The next few weeks will be important. Saturday’s sell-out against Leinster, followed on January 19 by another potential full house against Exeter in Europe, will greatly finesse the 16,891 average attendance they currently show for five games in Limerick this season.
What is imperative, though, is not giving less regular supporters a reason not to come back. Winning is necessary. However, Leinster don’t fear Thomond. They have won four of their last seven visits and remain the club Munster have had to envy since tables were turned in their rivalry with the seminal 2009 Croke Park European semi-final result.
“You have to respect what Leinster are delivering,” said Fitzgerald before taking leave of absence this summer for major surgery, leaving Quinn in interim charge.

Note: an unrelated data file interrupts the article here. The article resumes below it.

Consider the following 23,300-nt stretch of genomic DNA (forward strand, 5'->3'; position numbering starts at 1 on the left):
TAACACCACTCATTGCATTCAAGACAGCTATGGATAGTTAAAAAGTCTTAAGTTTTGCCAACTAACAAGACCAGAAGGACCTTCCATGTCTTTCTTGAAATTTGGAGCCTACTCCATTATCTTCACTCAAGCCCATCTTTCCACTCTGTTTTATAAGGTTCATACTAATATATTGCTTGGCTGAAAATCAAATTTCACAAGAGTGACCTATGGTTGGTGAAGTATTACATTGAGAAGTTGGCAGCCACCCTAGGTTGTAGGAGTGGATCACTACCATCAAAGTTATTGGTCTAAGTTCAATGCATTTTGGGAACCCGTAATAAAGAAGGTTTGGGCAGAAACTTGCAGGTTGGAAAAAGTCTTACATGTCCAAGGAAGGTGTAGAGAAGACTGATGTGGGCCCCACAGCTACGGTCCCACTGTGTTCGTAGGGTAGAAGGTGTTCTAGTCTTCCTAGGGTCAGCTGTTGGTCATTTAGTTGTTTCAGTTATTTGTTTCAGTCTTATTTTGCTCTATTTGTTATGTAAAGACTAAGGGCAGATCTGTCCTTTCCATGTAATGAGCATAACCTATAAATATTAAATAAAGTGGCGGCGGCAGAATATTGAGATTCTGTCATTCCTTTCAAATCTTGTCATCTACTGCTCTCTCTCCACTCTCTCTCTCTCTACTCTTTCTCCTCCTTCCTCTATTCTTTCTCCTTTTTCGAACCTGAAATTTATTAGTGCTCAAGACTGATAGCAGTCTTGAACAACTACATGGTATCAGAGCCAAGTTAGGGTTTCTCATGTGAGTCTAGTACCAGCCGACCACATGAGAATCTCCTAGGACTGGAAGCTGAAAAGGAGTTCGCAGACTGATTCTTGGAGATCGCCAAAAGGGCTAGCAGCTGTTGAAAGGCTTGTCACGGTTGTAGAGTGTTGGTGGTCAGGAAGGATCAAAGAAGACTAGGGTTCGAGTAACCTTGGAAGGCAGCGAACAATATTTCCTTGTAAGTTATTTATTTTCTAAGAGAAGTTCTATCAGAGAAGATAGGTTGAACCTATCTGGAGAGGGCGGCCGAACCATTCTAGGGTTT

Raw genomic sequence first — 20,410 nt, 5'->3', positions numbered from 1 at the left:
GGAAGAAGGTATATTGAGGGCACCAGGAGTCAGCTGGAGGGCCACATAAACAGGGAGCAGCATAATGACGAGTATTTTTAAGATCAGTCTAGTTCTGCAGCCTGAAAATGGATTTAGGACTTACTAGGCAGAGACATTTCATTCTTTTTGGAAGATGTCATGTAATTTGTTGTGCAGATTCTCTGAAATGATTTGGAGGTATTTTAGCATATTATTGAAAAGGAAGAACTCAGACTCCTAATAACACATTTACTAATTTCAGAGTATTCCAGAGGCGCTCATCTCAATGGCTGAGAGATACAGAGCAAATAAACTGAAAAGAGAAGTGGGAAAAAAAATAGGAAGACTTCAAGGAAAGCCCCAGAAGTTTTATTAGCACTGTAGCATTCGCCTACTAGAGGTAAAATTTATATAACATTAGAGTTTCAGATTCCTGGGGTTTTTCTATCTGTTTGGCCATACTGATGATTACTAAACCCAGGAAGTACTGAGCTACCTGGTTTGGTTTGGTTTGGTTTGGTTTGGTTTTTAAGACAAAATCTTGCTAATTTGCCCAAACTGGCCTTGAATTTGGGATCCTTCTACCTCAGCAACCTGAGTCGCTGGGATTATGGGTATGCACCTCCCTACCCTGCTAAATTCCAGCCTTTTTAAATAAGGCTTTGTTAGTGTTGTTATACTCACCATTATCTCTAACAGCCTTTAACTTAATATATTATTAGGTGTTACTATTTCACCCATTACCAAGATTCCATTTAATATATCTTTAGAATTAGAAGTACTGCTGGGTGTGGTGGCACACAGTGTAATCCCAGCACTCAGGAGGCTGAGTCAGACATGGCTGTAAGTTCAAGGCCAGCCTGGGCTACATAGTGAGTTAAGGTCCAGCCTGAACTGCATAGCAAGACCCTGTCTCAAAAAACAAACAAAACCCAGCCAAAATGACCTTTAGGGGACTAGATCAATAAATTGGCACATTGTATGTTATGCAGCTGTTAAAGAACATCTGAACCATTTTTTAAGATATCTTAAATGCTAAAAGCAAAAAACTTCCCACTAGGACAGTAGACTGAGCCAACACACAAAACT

“Given the population, the commercial clout and wealth that’s in a capital city, and given the rugby specialisation within a large number of schools in the greater Dublin area and in some areas of the province of Leinster, it’s no surprise they are where they are.
“They have done exceptionally well. They run a very professional organisation and have to be complimented on that.’
Complimented, yes. But also reminded the gap can be closed. A rare full house at Thomond can help make that point.
MUNSTER AT THOMOND
TOTAL AVERAGE +20,000 SELL-OUTS
08/09 253,846 25,384 All 10 games 10
09/10 245,699 24,569 9/10 games 4
10/11 304,730 21,766 9/14 games 4
11/12 242,652 22,059 6/11 games 4
12/13 198,300 19,830 5/10 games 2
13/14 210,806 19,164 5/10 games 1
14/15 183,119 18,311 3/10 games 1
15/16 169,916 16,991 2/10 games 0
16/17 265,847 20,449 7/13 games 5
17/18 196,256 17,841 4/13 games 1
18/19 84,457 16,891 2/5 games 0
2,355,628 tickets have been sold for the 116 games played so far in the 10-and-a-half years since Thomond Park’s redevelopment, an average of 20,307 per game